"My father kept asking for a financial accounting of his money but my older sister refused to give it to him," Paula says. "He asked me about the $64,000 he had in the house, but my sister wouldn't produce the records for the house. When she did, my father's name wasn't on it. She said he signed the house over to her but couldn't produce the papers to prove it. I contacted the lawyer, but found out that my sister had fired the attorney without ever telling my father.
"My father expected to be paid back that $64,000 and I found out that he loaned my older sister $30,000 that he expected to be paid back. I put in change of address forms for my fathers accounts and finally was able to receive some information [Paula's sister wouldn't let her take any paperwork from the home]."
Through a series of phone calls and dealings with banks, Paula learned that her sister had written checks to herself from her father's account and even moved his stocks from one company to another so that she could write more checks to herself. Paula also learned that her sister canceled their father's trust and will and had a letter sent to their father's financial institution having him declared financially incompetent—leading the financial institution to freeze his accounts. By the time Paula got the account unfrozen, thanks to a lot of letters and the intervention of a lawyer, the account had lost $40,000 in value.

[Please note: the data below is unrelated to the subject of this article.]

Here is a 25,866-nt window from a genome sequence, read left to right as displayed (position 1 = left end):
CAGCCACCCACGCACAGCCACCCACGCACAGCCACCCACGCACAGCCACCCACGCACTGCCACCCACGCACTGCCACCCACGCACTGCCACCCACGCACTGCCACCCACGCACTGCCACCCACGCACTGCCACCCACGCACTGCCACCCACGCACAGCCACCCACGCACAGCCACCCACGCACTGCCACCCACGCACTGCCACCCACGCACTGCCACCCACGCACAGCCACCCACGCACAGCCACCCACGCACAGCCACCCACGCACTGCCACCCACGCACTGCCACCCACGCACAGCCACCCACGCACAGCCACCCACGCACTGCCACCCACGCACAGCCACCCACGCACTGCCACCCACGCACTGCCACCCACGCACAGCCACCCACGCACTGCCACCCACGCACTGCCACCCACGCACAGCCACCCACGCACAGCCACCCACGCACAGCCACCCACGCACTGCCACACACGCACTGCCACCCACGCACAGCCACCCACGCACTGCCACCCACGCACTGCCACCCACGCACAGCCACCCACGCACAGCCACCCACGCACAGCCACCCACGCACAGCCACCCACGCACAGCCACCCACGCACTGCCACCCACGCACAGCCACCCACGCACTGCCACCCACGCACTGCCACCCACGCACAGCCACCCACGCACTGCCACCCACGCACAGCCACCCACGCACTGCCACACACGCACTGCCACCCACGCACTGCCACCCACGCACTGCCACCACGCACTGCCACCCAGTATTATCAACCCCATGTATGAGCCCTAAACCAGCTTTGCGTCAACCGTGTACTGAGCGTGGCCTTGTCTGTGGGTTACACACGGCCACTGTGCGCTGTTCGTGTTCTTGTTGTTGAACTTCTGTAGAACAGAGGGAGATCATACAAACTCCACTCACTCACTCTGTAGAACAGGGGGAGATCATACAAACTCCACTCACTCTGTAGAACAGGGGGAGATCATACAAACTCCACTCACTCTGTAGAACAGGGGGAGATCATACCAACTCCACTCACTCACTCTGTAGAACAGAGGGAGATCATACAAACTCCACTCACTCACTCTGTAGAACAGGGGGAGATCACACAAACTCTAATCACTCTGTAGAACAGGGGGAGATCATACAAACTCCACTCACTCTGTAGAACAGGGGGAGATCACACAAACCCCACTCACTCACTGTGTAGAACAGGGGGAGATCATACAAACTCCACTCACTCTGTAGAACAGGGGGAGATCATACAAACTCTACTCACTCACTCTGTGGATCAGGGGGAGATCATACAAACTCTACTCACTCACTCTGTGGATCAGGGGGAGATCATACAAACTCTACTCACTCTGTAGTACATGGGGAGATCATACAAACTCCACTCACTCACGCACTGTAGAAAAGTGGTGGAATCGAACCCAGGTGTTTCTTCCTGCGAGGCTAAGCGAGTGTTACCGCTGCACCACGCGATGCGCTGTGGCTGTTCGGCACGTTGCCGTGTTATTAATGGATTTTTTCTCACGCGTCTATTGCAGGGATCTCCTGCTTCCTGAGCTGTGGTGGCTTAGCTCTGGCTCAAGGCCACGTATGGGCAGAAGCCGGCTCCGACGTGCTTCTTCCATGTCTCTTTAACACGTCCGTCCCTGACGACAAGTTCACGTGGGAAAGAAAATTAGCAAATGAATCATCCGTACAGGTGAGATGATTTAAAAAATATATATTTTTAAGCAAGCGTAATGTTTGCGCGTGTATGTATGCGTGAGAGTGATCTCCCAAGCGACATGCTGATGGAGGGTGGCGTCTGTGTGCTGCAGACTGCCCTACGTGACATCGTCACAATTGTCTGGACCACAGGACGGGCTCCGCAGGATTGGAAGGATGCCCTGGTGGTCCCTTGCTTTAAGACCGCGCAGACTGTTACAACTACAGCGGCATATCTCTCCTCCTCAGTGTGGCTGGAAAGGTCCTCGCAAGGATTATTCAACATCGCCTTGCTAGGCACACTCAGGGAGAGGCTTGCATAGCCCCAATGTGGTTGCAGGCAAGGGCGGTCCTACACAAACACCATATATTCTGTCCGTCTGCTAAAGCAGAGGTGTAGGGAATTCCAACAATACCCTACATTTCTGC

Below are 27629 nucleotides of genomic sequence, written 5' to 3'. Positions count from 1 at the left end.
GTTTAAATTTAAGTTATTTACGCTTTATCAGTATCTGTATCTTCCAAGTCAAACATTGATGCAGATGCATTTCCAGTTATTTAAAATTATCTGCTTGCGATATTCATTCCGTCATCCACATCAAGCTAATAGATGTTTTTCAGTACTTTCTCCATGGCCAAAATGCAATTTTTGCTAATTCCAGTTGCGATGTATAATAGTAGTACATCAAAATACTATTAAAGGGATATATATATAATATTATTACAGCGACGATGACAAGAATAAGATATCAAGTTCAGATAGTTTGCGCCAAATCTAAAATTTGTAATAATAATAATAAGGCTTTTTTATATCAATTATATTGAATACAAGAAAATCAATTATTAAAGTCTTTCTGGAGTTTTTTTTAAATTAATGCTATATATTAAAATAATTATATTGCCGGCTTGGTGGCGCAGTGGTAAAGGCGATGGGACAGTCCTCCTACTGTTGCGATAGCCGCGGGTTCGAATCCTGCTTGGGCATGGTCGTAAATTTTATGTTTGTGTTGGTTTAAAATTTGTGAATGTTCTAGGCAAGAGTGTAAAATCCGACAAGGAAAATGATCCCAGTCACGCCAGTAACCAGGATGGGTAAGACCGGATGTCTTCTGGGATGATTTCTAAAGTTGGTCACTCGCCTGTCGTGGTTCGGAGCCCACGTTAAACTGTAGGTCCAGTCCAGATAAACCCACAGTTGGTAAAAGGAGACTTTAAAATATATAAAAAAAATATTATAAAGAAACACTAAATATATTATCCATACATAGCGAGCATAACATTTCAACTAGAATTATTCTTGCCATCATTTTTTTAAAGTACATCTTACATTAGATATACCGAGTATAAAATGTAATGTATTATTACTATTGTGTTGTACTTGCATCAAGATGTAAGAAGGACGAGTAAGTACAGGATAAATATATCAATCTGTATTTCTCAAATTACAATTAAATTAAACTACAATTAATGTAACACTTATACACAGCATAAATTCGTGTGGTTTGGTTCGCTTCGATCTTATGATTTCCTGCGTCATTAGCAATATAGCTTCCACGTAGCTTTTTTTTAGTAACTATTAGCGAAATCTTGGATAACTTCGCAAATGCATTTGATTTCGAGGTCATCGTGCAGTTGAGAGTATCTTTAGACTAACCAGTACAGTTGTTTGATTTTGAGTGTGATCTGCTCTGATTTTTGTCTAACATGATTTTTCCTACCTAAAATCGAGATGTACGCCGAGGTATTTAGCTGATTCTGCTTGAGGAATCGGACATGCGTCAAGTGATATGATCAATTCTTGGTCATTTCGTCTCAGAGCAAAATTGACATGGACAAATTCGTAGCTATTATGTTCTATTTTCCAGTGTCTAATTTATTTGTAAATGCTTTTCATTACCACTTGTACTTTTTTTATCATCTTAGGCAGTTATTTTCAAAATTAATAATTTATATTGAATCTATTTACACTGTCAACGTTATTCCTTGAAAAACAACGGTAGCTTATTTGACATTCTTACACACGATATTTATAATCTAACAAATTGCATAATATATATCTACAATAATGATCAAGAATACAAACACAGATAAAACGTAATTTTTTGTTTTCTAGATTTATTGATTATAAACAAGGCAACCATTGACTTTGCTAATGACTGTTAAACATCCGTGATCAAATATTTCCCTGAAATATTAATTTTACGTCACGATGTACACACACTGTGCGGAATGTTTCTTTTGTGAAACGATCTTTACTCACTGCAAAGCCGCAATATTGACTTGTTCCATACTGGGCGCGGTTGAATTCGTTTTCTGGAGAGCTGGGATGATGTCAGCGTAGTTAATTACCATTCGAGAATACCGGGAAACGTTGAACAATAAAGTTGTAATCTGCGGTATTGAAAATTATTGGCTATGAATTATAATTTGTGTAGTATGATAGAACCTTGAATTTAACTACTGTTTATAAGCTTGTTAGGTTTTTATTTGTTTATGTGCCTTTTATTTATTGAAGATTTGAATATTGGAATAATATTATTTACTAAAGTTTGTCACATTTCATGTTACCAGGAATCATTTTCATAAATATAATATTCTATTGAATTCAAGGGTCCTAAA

Paula's parents decided to set up a new trust, in which all 4 children received equal amounts after both parents had died. Paula's sister phoned the lawyer, threatening to have her disbarred, harassed Paula and showed up unannounced at Paula's house.
It wasn't until Paula spoke with a social worker that she learned that what was going on was considered financial elder abuse. She learned that, in total, close to $300,000 had been taken from her parents, including charges for food in Connecticut when her parents were never in that state, charges for presents for her parents and other needless charges. Paula says there may even be other accounts her sisters are stealing from but she does not have the account numbers so she can't find out for sure.
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"Just this week, a social worker came out because my sister keeps calling them and sending them out," Paula says. "The social worker said, 'This isn't going to end. She won't let go. She is threatening to sue you and take your house. You need to get an attorney.'
"You never expect your siblings to do this. I'm kind of in shock, a little bit angry, that she can't let it go. The whole thing is, she was neglecting my father. She left him alone for 2 weeks, I know what she wanted to happen."